There’s something about architects and businessmen wanting to live in the places they create. And we’re not talking about a live-work studio. We’ve been noticing a historical trend of apartments in grand civic spaces–from apartments atop the Eiffel Tower, Radio City, Bergdorf Goodman, the second Madison Square Garden–to more modern-day expressions of exclusivity–a cabin in a loft in Brooklyn, suburban houses plopped atop existing apartment buildings, an Fifth Avenue apartment full of secret riddles and compartments. Here’s a little about each of these idiosyncratic apartments.
Coming in at number two on the Great Locations to Check Out During 2014 OHNY the Brooklyn Army Terminal (BAT), has been well covered historically on Untapped Cities, including a series on its myths. During a trip this prompted us to explore a little bit further. What we found while exploring the grounds was a rock solid ping-pong table at the north-west corner of Building B. This recent addition to the to the property fits right in due to its cement construction and industrial metal net with a custom BAT cut-out. Just as the rest of the terminal is, this table is built to stand the test time.
These days, timeless literature set in New York City makes people think of F. Scott Fitzgerald’s The Great Gatsby, so we’re suggesting some other works with an NYC setting. We’ve picked our favorite classics, and thrown in some more recent or lesser-known fictional works that use the city as more than just a backdrop for a story– New York becomes an integral element of these writers’ works.
Image via Tumblr: A Book Cover a Day
Let the Great World Spin offers a very real representation of a gritty New York in the ’70s, using the great tightrope walk by Phillipe Petit as a unifying event. Colum McCann weaves the stories of multiple protagonists into a web centrally focused on the city and the very real lives of the people in it.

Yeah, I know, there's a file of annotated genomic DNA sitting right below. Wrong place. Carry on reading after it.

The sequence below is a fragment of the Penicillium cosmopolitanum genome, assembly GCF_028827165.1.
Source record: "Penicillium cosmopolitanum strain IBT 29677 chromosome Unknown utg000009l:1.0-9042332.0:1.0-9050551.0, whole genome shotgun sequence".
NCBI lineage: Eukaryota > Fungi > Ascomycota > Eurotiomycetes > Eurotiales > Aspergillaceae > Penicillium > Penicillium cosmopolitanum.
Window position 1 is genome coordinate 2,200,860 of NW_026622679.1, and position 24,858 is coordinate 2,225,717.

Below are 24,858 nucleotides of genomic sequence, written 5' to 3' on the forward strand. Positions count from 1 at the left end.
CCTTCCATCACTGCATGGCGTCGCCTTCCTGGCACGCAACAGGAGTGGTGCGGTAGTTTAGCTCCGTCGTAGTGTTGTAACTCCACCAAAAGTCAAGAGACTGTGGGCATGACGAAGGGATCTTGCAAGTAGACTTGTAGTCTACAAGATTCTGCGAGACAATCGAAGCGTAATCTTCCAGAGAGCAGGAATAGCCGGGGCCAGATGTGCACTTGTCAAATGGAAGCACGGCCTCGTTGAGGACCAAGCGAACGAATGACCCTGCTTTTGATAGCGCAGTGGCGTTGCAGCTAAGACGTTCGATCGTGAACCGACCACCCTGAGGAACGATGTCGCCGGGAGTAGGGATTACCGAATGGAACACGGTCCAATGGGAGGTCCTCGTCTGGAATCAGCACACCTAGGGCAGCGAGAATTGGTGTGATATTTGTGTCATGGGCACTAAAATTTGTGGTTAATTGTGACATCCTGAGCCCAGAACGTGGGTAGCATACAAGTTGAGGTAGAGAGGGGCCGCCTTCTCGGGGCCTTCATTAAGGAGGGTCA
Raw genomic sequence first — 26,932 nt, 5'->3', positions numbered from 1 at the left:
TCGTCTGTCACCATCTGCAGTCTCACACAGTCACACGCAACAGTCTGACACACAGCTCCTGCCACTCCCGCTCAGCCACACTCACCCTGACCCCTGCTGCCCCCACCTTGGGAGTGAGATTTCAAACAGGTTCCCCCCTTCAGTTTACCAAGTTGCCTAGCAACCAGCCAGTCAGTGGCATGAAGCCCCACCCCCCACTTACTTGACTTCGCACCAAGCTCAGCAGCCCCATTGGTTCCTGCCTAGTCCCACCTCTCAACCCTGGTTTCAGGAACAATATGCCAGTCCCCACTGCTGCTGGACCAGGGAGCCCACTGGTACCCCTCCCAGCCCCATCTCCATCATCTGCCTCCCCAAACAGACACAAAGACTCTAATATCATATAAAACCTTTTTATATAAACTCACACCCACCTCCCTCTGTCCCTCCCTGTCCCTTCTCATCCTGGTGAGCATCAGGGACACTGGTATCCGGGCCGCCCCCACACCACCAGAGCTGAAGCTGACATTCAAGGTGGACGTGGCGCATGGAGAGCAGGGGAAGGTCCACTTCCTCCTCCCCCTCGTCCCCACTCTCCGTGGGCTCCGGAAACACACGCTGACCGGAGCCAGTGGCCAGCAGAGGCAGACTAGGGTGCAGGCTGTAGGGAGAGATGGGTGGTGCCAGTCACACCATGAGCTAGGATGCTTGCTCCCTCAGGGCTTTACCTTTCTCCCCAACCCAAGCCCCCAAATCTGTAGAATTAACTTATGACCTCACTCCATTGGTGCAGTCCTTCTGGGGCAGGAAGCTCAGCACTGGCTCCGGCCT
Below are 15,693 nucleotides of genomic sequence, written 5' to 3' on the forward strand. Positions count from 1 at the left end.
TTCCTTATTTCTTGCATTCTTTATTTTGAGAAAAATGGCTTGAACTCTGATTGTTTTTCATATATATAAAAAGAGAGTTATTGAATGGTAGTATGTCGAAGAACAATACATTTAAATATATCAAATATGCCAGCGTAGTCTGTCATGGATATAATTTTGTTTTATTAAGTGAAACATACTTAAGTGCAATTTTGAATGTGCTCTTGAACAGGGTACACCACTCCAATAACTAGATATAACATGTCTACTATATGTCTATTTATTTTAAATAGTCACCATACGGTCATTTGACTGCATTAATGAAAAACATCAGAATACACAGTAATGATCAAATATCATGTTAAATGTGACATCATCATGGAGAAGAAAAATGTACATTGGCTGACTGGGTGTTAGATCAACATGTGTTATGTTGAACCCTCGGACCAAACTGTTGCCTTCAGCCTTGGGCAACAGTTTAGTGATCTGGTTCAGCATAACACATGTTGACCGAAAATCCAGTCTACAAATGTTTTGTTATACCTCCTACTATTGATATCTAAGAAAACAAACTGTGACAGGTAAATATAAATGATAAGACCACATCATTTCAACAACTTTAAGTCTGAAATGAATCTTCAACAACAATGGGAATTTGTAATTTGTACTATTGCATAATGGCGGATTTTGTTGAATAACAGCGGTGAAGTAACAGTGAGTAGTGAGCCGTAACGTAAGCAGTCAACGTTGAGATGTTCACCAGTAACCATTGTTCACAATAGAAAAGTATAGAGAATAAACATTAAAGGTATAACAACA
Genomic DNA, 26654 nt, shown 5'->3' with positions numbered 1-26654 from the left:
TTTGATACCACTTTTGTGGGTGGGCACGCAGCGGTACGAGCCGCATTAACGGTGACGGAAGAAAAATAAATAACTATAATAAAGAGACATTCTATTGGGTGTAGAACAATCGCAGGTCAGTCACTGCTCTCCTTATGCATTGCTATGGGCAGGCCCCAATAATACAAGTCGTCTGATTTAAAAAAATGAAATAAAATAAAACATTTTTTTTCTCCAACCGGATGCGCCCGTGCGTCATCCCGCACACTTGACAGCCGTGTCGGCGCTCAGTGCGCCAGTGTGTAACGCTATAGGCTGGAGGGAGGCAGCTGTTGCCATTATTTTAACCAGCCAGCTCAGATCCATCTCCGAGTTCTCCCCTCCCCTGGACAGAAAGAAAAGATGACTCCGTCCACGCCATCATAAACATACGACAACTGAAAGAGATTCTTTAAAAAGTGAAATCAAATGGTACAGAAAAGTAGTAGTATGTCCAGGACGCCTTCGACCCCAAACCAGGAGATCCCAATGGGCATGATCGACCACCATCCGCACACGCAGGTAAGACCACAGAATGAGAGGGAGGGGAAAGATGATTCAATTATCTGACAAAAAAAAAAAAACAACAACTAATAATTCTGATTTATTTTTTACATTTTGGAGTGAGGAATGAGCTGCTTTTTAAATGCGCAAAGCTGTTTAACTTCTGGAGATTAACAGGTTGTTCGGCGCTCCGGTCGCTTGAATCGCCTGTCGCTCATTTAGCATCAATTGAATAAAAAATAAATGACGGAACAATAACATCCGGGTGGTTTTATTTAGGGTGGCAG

Last month, Brooklyn real estate broker Dan Levy proposed a system of gondola lifts to ferry people between Manhattan and quickly growing waterfront neighborhoods in Brooklyn and Queens. Dubbed the East River Skyway, the proposal is modeled as a sort of juiced up Roosevelt Island Tram. Levy envisions the system connecting South Street Seaport in lower Manhattan to Dumbo and the Navy Yard in Brooklyn, up to Williamsburg and across again to the Lower East Side, and a final stretch extending the Roosevelt Island tram over to Long Island City in Queens. He estimates the entire project could cost $225 million to $375 million, and could transport 5,000 commuters per hour per direction, with cars arriving every 30 to 40 seconds.
This week, we are excited to explore the Met’s new plaza, a green design boat cruise, and sausage-making, while the weekend will be filled with cider appreciation, creative dog costumes, and an exclusive behind-the-scenes tour of the Brooklyn Army Terminal.
At 12 p.m., guides from the architecture firm OLIN will be giving a tour of the Metropolitan Museum of Art’s David Koch Plaza as part of Archtober, a month-long initiative of The American Institute of Architects New York Chapter and the Center for Architecture Foundation. The David Koch Plaza is finally open after a two year construction period, and according to the Museum’s website, boasts “completely new fountains, paving, and facade lighting, along with allées and bosques of trees leading to the Museum’s entrances from north and south, and seating areas for visitors.” Register on Archtober’s website, and read our other top picks of the festival’s events. (more…)
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